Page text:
Set differences must be taken between compatible relations.
r and s must have the same arity
attribute domains of r and s must be compatible
25.
Cartesian-Product Operation-Example Relations r, s : r x s : A B 1 2 A B 1 1 1 1 2 2 2 2 C D 10 10 20 10 10 10 20 10 E a a b b a a b b C D 10 10 20 10 E a a b b r s
A B 1 2 4 1 2 C D a a b a b B 1 3 1 2 3 D a a a b b E r A B 1 1 1 1 2 C D a a a a b E s r s
Suited to queries that include the phrase “for all”.
Let r and s be relations on schemas R and S respectively where
R = ( A 1 , …, A m , B 1 , …, B n )
S = ( B 1 , …, B n )
The result of r s is a relation on schema
R – S = ( A 1 , …, A m )
r s = { t | t R-S ( r ) u s ( tu r ) }
r s
42.
Division Operation – Example Relations r, s : r s : A B 1 2 A B 1 2 3 1 1 1 3 4 6 1 2 r s
43.
Another Division Example A B a a a a a a a a C D a a b a b a b b E 1 1 1 1 3 1 1 1 Relations r, s : r s : D a b E 1 1 A B a a C r s
A delete request is expressed similarly to a query, except instead of displaying tuples to the user, the selected tuples are removed from the database.
Can delete only whole tuples; cannot delete values on only particular attributes
A deletion is expressed in relational algebra by:
r r – E
where r is a relation and E is a relational algebra query.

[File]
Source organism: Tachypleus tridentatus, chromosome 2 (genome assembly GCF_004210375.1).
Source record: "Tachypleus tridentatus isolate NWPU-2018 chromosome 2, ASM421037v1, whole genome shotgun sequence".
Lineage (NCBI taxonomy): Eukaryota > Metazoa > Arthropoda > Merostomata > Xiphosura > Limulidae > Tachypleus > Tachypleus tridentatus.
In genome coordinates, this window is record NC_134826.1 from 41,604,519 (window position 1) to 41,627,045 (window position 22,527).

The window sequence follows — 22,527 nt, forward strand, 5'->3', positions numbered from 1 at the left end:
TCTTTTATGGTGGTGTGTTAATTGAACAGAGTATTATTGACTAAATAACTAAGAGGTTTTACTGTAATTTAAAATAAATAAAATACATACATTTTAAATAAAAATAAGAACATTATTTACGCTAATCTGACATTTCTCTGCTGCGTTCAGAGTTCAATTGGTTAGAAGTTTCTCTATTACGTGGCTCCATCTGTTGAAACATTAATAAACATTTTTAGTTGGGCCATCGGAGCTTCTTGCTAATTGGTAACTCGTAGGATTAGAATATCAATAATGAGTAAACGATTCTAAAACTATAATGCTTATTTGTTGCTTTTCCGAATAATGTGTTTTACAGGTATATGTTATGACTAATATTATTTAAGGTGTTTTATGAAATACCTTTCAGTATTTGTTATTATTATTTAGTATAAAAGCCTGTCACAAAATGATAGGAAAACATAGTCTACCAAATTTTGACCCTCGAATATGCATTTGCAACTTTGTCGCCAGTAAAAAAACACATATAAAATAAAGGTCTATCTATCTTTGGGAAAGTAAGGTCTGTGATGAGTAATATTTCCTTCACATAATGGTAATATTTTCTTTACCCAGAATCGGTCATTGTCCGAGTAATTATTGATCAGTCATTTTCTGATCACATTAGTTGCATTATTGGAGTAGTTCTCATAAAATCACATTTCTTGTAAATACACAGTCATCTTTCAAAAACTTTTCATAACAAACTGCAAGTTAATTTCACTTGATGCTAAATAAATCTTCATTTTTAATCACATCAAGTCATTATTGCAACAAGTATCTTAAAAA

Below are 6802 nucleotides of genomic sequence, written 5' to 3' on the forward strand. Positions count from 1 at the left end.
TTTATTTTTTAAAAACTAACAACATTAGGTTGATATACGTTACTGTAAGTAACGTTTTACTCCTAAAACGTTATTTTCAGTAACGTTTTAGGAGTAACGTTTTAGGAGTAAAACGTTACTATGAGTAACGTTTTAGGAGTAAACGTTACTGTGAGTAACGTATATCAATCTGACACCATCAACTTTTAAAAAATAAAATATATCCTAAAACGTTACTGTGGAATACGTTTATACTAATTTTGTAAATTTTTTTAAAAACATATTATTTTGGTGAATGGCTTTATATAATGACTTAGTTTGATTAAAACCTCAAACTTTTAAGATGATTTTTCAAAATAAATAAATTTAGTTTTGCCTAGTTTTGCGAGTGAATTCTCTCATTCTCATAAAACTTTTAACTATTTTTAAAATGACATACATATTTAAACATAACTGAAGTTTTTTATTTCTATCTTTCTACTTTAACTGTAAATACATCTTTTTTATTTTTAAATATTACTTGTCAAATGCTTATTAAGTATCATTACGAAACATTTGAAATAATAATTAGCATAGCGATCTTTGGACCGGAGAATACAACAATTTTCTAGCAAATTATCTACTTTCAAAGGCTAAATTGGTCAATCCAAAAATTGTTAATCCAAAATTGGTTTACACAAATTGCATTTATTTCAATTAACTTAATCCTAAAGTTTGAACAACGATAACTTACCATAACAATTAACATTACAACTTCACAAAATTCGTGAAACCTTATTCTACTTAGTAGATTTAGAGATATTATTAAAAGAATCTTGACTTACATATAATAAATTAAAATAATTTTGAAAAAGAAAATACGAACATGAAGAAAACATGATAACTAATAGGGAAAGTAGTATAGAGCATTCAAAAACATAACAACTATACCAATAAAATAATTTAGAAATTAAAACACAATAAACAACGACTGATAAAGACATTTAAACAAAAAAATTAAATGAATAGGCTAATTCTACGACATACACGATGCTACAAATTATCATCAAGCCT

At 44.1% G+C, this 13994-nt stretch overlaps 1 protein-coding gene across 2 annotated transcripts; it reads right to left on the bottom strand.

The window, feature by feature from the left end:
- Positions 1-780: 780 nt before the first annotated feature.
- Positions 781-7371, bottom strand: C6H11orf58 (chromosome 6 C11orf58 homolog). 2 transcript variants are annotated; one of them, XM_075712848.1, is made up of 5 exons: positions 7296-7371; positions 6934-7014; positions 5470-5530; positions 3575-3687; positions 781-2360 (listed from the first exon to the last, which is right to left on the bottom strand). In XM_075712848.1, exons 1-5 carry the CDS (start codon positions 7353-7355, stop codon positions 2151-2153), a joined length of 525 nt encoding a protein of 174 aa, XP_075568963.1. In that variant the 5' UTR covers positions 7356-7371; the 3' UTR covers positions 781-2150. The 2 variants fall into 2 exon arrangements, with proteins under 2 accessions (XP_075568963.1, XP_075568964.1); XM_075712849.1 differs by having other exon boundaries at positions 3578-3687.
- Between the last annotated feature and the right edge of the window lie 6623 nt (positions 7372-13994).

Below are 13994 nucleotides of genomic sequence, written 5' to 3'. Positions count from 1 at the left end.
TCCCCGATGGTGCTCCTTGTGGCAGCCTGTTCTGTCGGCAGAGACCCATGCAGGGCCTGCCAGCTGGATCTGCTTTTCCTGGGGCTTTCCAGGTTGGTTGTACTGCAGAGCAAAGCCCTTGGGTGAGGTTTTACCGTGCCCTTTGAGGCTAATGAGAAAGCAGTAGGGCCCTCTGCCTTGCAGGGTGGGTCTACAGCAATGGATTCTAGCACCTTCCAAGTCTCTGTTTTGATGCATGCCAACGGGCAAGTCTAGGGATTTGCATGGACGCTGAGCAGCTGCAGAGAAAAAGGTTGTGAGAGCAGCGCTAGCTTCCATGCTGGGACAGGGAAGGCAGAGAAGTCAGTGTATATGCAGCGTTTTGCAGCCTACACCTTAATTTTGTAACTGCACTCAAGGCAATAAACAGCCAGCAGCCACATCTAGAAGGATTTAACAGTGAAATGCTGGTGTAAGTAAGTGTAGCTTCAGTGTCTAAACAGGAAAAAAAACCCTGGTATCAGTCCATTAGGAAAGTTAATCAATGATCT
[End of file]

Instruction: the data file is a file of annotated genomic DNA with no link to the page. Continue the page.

Insert information in the database specifying that Smith has $1200 in account A-973 at the Perryridge branch.
Provide as a gift for all loan customers in the Perryridge branch, a $200 savings account. Let the loan number serve as the account number for the new savings account.
Make interest payments by increasing all balances by 5 percent.
Pay all accounts with balances over $10,000 6 percent interest and pay all others 5 percent
account AN, BN, BAL * 1.06 ( BAL 10000 (account )) AN, BN, BAL * 1.05 ( BAL 10000 (account)) account AN, BN, BAL * 1.05 ( account ) where AN , BN and BAL stand for account-number , branch-name and balance , respectively.
In some cases, it is not desirable for all users to see the entire logical model (i.e., all the actual relations stored in the database.)
Consider a person who needs to know a customer’s loan number but has no need to see the loan amount. This person should see a relation described, in the relational algebra, by
customer-name, loan-number ( borrower loan )
Any relation that is not of the conceptual model but is made visible to a user as a “virtual relation” is called a view .
Find the loan-number, branch-name, and amount for loans of over $1200
Find the loan number for each loan of an amount greater than $1200